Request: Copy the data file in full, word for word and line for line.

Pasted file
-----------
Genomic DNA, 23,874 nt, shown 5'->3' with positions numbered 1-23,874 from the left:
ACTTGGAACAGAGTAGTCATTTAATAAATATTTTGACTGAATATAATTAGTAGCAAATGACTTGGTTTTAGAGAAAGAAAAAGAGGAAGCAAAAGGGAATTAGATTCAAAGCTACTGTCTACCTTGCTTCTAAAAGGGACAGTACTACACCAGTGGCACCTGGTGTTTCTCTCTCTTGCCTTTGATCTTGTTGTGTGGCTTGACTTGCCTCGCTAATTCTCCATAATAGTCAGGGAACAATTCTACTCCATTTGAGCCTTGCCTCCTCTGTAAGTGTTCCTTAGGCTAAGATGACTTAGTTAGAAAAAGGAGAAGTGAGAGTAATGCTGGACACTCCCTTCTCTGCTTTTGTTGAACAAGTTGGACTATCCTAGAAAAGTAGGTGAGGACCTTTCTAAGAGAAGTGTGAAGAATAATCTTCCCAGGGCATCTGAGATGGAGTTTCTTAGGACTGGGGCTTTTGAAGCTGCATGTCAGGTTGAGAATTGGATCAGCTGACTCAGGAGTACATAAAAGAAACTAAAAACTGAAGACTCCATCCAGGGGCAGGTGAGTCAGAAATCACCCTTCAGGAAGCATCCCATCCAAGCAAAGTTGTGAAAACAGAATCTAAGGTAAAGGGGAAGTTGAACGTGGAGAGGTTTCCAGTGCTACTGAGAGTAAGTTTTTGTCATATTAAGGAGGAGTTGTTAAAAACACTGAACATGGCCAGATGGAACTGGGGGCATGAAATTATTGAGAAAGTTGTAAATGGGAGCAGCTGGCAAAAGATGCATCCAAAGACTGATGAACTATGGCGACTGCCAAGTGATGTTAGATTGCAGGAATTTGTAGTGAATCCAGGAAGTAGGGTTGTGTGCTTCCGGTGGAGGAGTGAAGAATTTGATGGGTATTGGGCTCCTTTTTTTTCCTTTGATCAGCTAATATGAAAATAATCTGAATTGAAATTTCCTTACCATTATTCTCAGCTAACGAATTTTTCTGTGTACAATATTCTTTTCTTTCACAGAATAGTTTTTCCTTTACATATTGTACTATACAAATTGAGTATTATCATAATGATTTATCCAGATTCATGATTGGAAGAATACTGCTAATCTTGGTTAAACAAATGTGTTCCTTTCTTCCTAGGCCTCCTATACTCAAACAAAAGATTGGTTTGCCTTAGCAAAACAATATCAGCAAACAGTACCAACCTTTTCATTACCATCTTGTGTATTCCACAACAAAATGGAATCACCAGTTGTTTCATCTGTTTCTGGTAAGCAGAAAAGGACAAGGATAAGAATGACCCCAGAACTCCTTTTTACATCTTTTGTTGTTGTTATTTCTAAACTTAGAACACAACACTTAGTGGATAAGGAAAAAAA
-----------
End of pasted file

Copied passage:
Genomic DNA, 23,874 nt, shown 5'->3' with positions numbered 1-23,874 from the left:
ACTTGGAACAGAGTAGTCATTTAATAAATATTTTGACTGAATATAATTAGTAGCAAATGACTTGGTTTTAGAGAAAGAAAAAGAGGAAGCAAAAGGGAATTAGATTCAAAGCTACTGTCTACCTTGCTTCTAAAAGGGACAGTACTACACCAGTGGCACCTGGTGTTTCTCTCTCTTGCCTTTGATCTTGTTGTGTGGCTTGACTTGCCTCGCTAATTCTCCATAATAGTCAGGGAACAATTCTACTCCATTTGAGCCTTGCCTCCTCTGTAAGTGTTCCTTAGGCTAAGATGACTTAGTTAGAAAAAGGAGAAGTGAGAGTAATGCTGGACACTCCCTTCTCTGCTTTTGTTGAACAAGTTGGACTATCCTAGAAAAGTAGGTGAGGACCTTTCTAAGAGAAGTGTGAAGAATAATCTTCCCAGGGCATCTGAGATGGAGTTTCTTAGGACTGGGGCTTTTGAAGCTGCATGTCAGGTTGAGAATTGGATCAGCTGACTCAGGAGTACATAAAAGAAACTAAAAACTGAAGACTCCATCCAGGGGCAGGTGAGTCAGAAATCACCCTTCAGGAAGCATCCCATCCAAGCAAAGTTGTGAAAACAGAATCTAAGGTAAAGGGGAAGTTGAACGTGGAGAGGTTTCCAGTGCTACTGAGAGTAAGTTTTTGTCATATTAAGGAGGAGTTGTTAAAAACACTGAACATGGCCAGATGGAACTGGGGGCATGAAATTATTGAGAAAGTTGTAAATGGGAGCAGCTGGCAAAAGATGCATCCAAAGACTGATGAACTATGGCGACTGCCAAGTGATGTTAGATTGCAGGAATTTGTAGTGAATCCAGGAAGTAGGGTTGTGTGCTTCCGGTGGAGGAGTGAAGAATTTGATGGGTATTGGGCTCCTTTTTTTTCCTTTGATCAGCTAATATGAAAATAATCTGAATTGAAATTTCCTTACCATTATTCTCAGCTAACGAATTTTTCTGTGTACAATATTCTTTTCTTTCACAGAATAGTTTTTCCTTTACATATTGTACTATACAAATTGAGTATTATCATAATGATTTATCCAGATTCATGATTGGAAGAATACTGCTAATCTTGGTTAAACAAATGTGTTCCTTTCTTCCTAGGCCTCCTATACTCAAACAAAAGATTGGTTTGCCTTAGCAAAACAATATCAGCAAACAGTACCAACCTTTTCATTACCATCTTGTGTATTCCACAACAAAATGGAATCACCAGTTGTTTCATCTGTTTCTGGTAAGCAGAAAAGGACAAGGATAAGAATGACCCCAGAACTCCTTTTTACATCTTTTGTTGTTGTTATTTCTAAACTTAGAACACAACACTTAGTGGATAAGGAAAAAAA